Streetsblog reached out to LADOT and Council District 5 for comment. LADOT clarified an error I made reading the settlement in an earlier draft of this article. But as for comments neither side offered anything else except silence.

At this point, it’s too early to say whether or not the Homeowner’s Association, the Northvale 7 or the Westside Neighborhood Council is trying to restrict access to the bikeway through a locked gate or through city policy. However, bicycle advocates are worried that with all issues on Expo rail settled, there’s a new storm brewing in Cheviot Hills.

  • Anonymous

    Funny, I was just reading a couple of days ago about how the a-holes of Cheviot Hills have gotten the city to block left turns into their precious neighborhood from the intersection of Motor Avenue (hah!) and National Boulevard. Seems Cheviot Hills people don’t much care for the public no matter how they’re riding — cars, bikes, trains, and peds KEEP OUT. That locked footbridge is an outrage.

  • Anonymous

    NIMBYism is NIMBYism, whether it’s directed at cars or bikes, and deserves to be called out as such.

  • Anonymous

    There are two things I would love to see most happen with the path and the conversation about the path: first and foremost that the path is installed and that cyclists are allowed full access, second that the the anti-NIMBY hate speech be shelved in favor of a civil and constructive discussion.

  • Anonymous

    As Paul Krugman once said, civility is the last refuge of scoundrels. I’m not sure exactly what we are supposed to have a discussion about. This group of residents (and to be fair, we shouldn’t throw everyone who lives in Cheviot Hills into the same bin) has made it very clear through their actions over the last several years that it is not interested in seeing the Expo Line or the bike path built. They have repeatedly used dishonest and specious arguments. I cannot speak for anyone else, but I don’t think it’s hate speech to call people out for making dishonest arguments.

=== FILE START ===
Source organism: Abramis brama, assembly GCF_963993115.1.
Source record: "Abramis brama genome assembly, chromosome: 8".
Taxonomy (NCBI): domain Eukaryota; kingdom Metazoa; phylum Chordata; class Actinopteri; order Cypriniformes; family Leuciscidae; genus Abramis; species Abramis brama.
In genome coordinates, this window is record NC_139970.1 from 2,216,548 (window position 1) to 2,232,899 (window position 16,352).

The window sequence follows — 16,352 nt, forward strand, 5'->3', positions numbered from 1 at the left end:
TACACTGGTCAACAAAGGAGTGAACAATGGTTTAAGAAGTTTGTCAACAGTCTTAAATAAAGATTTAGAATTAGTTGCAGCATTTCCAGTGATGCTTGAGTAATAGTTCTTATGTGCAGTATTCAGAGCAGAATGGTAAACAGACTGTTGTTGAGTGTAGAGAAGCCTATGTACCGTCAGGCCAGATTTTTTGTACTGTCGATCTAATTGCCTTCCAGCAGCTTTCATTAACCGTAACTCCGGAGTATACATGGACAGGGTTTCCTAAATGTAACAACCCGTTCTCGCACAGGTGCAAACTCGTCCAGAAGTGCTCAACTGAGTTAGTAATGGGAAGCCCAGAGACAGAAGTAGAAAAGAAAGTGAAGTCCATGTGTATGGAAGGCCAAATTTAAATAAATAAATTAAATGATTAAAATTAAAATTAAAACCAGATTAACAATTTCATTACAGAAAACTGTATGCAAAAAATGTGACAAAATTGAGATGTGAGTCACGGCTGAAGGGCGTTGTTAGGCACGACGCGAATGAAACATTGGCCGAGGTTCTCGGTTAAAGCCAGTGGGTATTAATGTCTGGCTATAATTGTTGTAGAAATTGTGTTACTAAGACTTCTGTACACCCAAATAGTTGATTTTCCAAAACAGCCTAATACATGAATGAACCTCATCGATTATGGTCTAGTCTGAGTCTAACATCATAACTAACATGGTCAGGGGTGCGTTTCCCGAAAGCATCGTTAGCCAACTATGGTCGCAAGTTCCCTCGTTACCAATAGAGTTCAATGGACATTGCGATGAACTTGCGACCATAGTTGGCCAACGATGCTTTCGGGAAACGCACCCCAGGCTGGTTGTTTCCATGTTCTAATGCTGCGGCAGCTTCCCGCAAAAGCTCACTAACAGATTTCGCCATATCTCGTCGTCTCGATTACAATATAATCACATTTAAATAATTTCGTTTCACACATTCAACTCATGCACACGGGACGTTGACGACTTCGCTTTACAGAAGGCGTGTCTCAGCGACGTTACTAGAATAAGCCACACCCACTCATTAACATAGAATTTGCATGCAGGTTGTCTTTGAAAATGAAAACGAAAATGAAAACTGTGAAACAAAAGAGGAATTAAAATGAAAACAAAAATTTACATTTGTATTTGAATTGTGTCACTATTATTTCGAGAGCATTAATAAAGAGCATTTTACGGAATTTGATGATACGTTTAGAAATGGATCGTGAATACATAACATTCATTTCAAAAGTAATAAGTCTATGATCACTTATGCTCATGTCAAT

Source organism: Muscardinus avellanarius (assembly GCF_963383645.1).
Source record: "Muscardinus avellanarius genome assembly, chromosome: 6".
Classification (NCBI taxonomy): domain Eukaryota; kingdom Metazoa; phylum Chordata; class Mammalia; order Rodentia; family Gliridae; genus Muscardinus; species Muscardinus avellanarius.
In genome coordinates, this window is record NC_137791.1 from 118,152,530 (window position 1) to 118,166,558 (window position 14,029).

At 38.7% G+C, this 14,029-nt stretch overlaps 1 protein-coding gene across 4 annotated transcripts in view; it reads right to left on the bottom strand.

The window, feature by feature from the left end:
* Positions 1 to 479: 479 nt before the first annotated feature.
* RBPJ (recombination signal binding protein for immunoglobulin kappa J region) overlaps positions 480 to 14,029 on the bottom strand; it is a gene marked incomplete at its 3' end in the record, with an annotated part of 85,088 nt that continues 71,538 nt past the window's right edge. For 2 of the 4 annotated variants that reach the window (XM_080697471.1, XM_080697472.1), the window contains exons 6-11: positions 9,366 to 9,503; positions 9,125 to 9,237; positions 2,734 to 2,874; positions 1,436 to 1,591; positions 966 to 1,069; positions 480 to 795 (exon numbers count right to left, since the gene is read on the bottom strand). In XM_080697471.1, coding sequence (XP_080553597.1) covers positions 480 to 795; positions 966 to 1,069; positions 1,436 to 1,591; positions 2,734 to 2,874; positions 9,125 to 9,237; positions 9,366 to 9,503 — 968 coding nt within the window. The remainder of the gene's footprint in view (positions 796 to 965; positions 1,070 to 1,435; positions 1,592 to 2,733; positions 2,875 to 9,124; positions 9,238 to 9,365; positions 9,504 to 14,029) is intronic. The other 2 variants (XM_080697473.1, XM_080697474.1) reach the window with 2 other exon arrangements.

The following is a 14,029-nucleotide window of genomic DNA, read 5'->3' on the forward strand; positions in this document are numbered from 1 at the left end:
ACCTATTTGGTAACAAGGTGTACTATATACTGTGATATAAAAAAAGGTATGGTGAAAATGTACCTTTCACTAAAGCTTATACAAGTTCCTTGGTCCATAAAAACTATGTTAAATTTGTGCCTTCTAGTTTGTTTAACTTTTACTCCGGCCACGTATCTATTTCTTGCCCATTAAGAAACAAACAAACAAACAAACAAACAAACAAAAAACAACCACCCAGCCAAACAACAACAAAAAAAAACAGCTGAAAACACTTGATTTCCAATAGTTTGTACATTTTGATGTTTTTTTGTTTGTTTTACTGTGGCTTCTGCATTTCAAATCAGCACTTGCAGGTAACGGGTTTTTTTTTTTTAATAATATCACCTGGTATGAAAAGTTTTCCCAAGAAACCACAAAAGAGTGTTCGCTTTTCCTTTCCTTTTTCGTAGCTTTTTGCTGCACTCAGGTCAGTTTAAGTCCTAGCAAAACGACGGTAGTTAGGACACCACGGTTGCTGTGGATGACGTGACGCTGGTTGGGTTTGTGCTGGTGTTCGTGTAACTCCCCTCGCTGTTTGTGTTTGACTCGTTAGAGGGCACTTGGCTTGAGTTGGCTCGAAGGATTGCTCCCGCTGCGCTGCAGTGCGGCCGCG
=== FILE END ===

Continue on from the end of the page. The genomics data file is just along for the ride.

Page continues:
• Anonymous

    It’s true, a handful of residents who are more than likely upset at the prospect of change, have tried throwing every techincallity at the wall in order that something should stick. It didn’t. They lost. Still, I take exception and become most wary of characterizations of a neighborhood opposition when in actuality it’s merely a handful of neighbors. It’s worth mentioning that Cheviot Hills also boasts a fundementally important and worthwhile bike path along Motor Avenue. They are a part of the biking infrastructure of the city. As for this particular path, as I said, it should and really must be built. What is the conversation to have? For starters, how do we make it a safe path? This segment will be isolated and running along side a trench. If for any reason an cyclist is accosted or injured along this segment it’s a relatively long way from witnesses and help. Especially in the late night hours. This isn’t to suggest the path be closed then but rather to indicate one of my underlying concerns about how it should be built.

  • Kenny Easwaran

    I can see why they want a “sound wall” from 10370 Northvale to 10420 Northvale, so that they don’t have to build their own private fence keeping people out of their back yard, which they had always assumed would be private. But once the path reaches Northvale, shouldn’t it be directly open to the street for that whole distance, with the only sound wall being between the bikes and the train?